Lessons About Life, Love, and Learning

I've always known that life can change instantly, and it did. A year ago today, my heart shattered into countless jagged pieces when my beloved mother, Emily Hoang Nguyen, passed away suddenly and unexpectedly. We enjoyed a morning chat; she was in San Francisco, CA, and I was in San Antonio, TX. She eagerly anticipated having lunch with her youngest grandson, and he was looking forward to taking her to a nearby Peruvian restaurant.

My mother, the teacher

Teaching came naturally to my mother. She taught Vietnamese to Army officers at Fort Bliss, TX, and then spent much of her career helping adult learners gain basic English language skills to navigate life in a new country.

My mother also taught me all I know about thoughtfulness, kindness, and gratitude. She made friends easily, and in part, it was because Mom was never too busy to be kind to others. It was especially important to her to recognize those in service roles, whether grocery store clerks, hotel housekeeping staff, mail carriers, or garbage collectors. Every December, she would dress warmly and wait for the Recology trucks to drive down her narrow street so she could greet the workers with a holiday card and monetary gift. Given her lifelong practice of showing appreciation, it was unsurprising that Mom's final act was writing a thank you note while sitting at the kitchen table.

Profound loss changes you. I am not the same person I was before Feb. 26, 2023, but undoubtedly, I am a better person because of my mother.

My mother, the student

The two handwritten notes pictured above were my mother's reminder to practice using her iPhone and her cheat sheet of common text abbreviations. It touched my heart to find these jottings because while my mother had only mastered basic skills using her smartphone, she clearly wanted to learn and improve.

We've created the digital divide

The digital divide separates those with the tools, access, and abilities from those with some or none. Many of us are so busy awaiting the next tech product release (you fill in the brand name) that we have no idea nearly 22 million older Americans do not have internet access in their homes.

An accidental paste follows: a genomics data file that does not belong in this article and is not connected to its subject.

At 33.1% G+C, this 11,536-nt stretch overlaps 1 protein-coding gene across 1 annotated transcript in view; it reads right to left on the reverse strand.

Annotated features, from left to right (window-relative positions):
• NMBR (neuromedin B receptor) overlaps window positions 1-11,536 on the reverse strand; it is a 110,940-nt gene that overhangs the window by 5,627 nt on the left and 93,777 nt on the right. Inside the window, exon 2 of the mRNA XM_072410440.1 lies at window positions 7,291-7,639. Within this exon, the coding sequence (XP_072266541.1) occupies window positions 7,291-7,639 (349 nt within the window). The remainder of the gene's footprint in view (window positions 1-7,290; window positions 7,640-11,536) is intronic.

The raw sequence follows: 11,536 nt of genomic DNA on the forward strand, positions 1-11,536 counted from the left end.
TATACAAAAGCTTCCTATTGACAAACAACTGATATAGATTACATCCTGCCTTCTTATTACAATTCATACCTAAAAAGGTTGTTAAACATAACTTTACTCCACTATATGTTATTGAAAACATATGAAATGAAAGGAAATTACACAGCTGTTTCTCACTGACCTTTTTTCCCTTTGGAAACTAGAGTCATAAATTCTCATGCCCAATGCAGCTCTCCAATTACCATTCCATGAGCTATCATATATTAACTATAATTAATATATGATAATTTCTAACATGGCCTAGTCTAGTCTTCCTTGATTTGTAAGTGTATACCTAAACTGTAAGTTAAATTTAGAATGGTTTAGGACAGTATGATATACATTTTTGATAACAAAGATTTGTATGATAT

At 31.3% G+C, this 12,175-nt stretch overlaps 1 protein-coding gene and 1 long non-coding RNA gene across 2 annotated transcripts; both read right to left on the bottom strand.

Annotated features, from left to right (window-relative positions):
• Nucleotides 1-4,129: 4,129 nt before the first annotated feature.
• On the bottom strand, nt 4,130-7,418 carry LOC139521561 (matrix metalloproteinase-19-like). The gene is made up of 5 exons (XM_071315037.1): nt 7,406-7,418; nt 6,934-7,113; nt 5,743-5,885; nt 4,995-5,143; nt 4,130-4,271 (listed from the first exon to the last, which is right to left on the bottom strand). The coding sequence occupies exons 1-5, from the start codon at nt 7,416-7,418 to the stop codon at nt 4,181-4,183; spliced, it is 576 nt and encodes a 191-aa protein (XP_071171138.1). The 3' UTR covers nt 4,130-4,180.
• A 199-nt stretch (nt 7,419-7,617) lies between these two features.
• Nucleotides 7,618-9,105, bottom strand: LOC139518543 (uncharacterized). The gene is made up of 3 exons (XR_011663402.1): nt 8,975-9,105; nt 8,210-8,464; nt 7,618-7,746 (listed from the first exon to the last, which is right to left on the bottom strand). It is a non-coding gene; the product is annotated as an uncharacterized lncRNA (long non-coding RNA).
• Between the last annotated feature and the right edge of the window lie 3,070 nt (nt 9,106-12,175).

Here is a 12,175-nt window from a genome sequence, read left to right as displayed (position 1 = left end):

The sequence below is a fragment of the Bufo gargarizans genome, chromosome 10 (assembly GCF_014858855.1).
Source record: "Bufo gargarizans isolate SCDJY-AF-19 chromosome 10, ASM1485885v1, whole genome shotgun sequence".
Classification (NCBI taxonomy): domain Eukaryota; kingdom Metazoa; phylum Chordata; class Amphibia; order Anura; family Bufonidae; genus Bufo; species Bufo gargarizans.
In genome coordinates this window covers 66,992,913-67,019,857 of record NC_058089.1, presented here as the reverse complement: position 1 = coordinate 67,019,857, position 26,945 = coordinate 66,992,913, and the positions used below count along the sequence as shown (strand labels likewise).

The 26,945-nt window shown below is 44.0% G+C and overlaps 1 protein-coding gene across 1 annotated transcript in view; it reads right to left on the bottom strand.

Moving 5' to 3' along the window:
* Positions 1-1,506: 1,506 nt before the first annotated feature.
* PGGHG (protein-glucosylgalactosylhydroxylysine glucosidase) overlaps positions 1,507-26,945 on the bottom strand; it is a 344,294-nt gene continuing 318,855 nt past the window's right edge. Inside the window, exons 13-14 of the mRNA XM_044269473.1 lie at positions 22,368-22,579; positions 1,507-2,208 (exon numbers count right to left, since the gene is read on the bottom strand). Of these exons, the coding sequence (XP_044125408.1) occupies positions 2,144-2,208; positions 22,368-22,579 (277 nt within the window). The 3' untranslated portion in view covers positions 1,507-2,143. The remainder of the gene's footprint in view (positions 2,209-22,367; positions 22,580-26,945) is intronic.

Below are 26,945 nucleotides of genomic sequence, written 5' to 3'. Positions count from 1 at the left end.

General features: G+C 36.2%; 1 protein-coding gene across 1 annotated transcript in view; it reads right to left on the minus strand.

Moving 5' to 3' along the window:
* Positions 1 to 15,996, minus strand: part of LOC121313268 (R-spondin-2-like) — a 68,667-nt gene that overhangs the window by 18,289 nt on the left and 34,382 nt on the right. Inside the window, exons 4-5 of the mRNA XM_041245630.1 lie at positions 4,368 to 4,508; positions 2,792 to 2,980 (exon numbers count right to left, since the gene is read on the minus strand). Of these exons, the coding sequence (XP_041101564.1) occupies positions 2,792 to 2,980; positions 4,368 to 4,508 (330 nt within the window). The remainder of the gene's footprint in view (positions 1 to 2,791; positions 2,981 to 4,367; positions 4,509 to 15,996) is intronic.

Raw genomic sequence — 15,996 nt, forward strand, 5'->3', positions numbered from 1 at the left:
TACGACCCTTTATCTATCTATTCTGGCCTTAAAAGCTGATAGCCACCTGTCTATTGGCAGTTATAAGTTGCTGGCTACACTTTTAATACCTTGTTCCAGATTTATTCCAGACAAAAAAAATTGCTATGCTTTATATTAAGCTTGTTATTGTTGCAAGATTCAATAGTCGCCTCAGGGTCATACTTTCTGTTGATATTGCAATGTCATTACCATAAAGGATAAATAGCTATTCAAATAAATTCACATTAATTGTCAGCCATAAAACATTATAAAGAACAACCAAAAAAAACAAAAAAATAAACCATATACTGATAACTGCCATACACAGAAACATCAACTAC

While there's an increasing awareness of the digital divide, older adults continue to be overlooked. And as the numbers of our aging population grow and our reliance on technology increases, the gaps will widen.

Three requests

If you often find yourself serving in a tech support role for older family members, friends, and neighbors, please take the time to help them. Be patient and recognize that for many older adults, much of today's technology wasn't around when they were in school and the workforce. The gestures, motions, and actions that may be second nature to you could require repetition and practice for someone who doesn't use these skills daily.

On the flip side, please don't assume that older adults are disinterested in technology or that they are all novices. A great example is Roy Hooks. He is in his late 80s. In addition to building computers with his grandchildren, he creates video travelogues capturing road trips he takes with his wife, complete with music, original content, historical information, and narration.

And regardless of your role at your company -- whether you are a hiring manager or create technology solutions -- be inclusive in your processes. Ensure older adults are in your candidate pool and hear from them as part of your human-centered design.

Aging is part of life. It's one thing we all have in common. Today and every day, I remember my mother with love and gratitude. See original post here

Kim Nguyen is the founder and principal of Silver Scaffold, Storytellers & Advocates for Older Adults and ASA RISE Program fellow.